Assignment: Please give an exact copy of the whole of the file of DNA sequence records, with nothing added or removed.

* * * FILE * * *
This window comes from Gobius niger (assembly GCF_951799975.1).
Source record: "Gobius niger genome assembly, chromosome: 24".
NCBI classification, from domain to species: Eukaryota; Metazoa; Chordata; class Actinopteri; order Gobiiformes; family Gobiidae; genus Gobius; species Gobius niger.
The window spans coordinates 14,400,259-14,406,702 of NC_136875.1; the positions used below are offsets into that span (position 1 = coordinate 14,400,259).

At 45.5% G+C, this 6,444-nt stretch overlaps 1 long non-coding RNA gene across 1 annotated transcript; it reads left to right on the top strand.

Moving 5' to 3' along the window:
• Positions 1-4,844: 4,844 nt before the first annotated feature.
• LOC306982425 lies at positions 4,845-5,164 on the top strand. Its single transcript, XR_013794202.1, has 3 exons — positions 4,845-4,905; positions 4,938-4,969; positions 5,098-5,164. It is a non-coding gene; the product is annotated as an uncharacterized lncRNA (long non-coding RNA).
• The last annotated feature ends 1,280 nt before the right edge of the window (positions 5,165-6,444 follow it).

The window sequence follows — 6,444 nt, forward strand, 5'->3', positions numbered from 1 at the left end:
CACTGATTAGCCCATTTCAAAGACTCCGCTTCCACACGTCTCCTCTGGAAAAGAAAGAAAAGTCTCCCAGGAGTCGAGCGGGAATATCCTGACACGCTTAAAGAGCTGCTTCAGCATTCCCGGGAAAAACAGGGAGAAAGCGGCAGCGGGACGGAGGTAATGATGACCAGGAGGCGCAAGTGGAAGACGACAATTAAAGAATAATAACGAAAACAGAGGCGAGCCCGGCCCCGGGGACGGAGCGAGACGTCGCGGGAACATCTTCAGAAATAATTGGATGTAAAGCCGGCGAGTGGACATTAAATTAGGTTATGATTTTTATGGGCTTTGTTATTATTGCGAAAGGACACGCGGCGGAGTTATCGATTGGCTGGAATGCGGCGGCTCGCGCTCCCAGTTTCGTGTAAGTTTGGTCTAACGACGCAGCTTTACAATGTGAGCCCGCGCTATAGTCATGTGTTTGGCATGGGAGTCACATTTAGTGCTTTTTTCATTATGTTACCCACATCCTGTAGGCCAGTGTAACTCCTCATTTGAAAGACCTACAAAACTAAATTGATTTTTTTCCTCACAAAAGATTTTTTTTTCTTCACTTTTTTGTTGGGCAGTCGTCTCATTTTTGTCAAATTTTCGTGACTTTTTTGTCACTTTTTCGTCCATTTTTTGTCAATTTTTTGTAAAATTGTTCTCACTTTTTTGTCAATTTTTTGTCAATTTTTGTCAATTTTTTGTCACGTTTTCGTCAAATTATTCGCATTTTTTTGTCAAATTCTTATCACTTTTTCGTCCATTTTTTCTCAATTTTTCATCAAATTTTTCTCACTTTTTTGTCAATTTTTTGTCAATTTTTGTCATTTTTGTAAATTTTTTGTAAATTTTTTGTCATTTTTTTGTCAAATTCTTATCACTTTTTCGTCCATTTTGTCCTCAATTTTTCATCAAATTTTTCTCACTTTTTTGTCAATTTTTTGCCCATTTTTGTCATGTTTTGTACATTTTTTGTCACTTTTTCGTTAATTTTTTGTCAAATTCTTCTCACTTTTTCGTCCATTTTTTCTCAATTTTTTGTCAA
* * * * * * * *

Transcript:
This window comes from Gobius niger (assembly GCF_951799975.1).
Source record: "Gobius niger genome assembly, chromosome: 24".
NCBI classification, from domain to species: Eukaryota; Metazoa; Chordata; class Actinopteri; order Gobiiformes; family Gobiidae; genus Gobius; species Gobius niger.
The window spans coordinates 14,400,259-14,406,702 of NC_136875.1; the positions used below are offsets into that span (position 1 = coordinate 14,400,259).

At 45.5% G+C, this 6,444-nt stretch overlaps 1 long non-coding RNA gene across 1 annotated transcript; it reads left to right on the top strand.

Moving 5' to 3' along the window:
• Positions 1-4,844: 4,844 nt before the first annotated feature.
• LOC306982425 lies at positions 4,845-5,164 on the top strand. Its single transcript, XR_013794202.1, has 3 exons — positions 4,845-4,905; positions 4,938-4,969; positions 5,098-5,164. It is a non-coding gene; the product is annotated as an uncharacterized lncRNA (long non-coding RNA).
• The last annotated feature ends 1,280 nt before the right edge of the window (positions 5,165-6,444 follow it).

The window sequence follows — 6,444 nt, forward strand, 5'->3', positions numbered from 1 at the left end:
CACTGATTAGCCCATTTCAAAGACTCCGCTTCCACACGTCTCCTCTGGAAAAGAAAGAAAAGTCTCCCAGGAGTCGAGCGGGAATATCCTGACACGCTTAAAGAGCTGCTTCAGCATTCCCGGGAAAAACAGGGAGAAAGCGGCAGCGGGACGGAGGTAATGATGACCAGGAGGCGCAAGTGGAAGACGACAATTAAAGAATAATAACGAAAACAGAGGCGAGCCCGGCCCCGGGGACGGAGCGAGACGTCGCGGGAACATCTTCAGAAATAATTGGATGTAAAGCCGGCGAGTGGACATTAAATTAGGTTATGATTTTTATGGGCTTTGTTATTATTGCGAAAGGACACGCGGCGGAGTTATCGATTGGCTGGAATGCGGCGGCTCGCGCTCCCAGTTTCGTGTAAGTTTGGTCTAACGACGCAGCTTTACAATGTGAGCCCGCGCTATAGTCATGTGTTTGGCATGGGAGTCACATTTAGTGCTTTTTTCATTATGTTACCCACATCCTGTAGGCCAGTGTAACTCCTCATTTGAAAGACCTACAAAACTAAATTGATTTTTTTCCTCACAAAAGATTTTTTTTTCTTCACTTTTTTGTTGGGCAGTCGTCTCATTTTTGTCAAATTTTCGTGACTTTTTTGTCACTTTTTCGTCCATTTTTTGTCAATTTTTTGTAAAATTGTTCTCACTTTTTTGTCAATTTTTTGTCAATTTTTGTCAATTTTTTGTCACGTTTTCGTCAAATTATTCGCATTTTTTTGTCAAATTCTTATCACTTTTTCGTCCATTTTTTCTCAATTTTTCATCAAATTTTTCTCACTTTTTTGTCAATTTTTTGTCAATTTTTGTCATTTTTGTAAATTTTTTGTAAATTTTTTGTCATTTTTTTGTCAAATTCTTATCACTTTTTCGTCCATTTTGTCCTCAATTTTTCATCAAATTTTTCTCACTTTTTTGTCAATTTTTTGCCCATTTTTGTCATGTTTTGTACATTTTTTGTCACTTTTTCGTTAATTTTTTGTCAAATTCTTCTCACTTTTTCGTCCATTTTTTCTCAATTTTTTGTCAA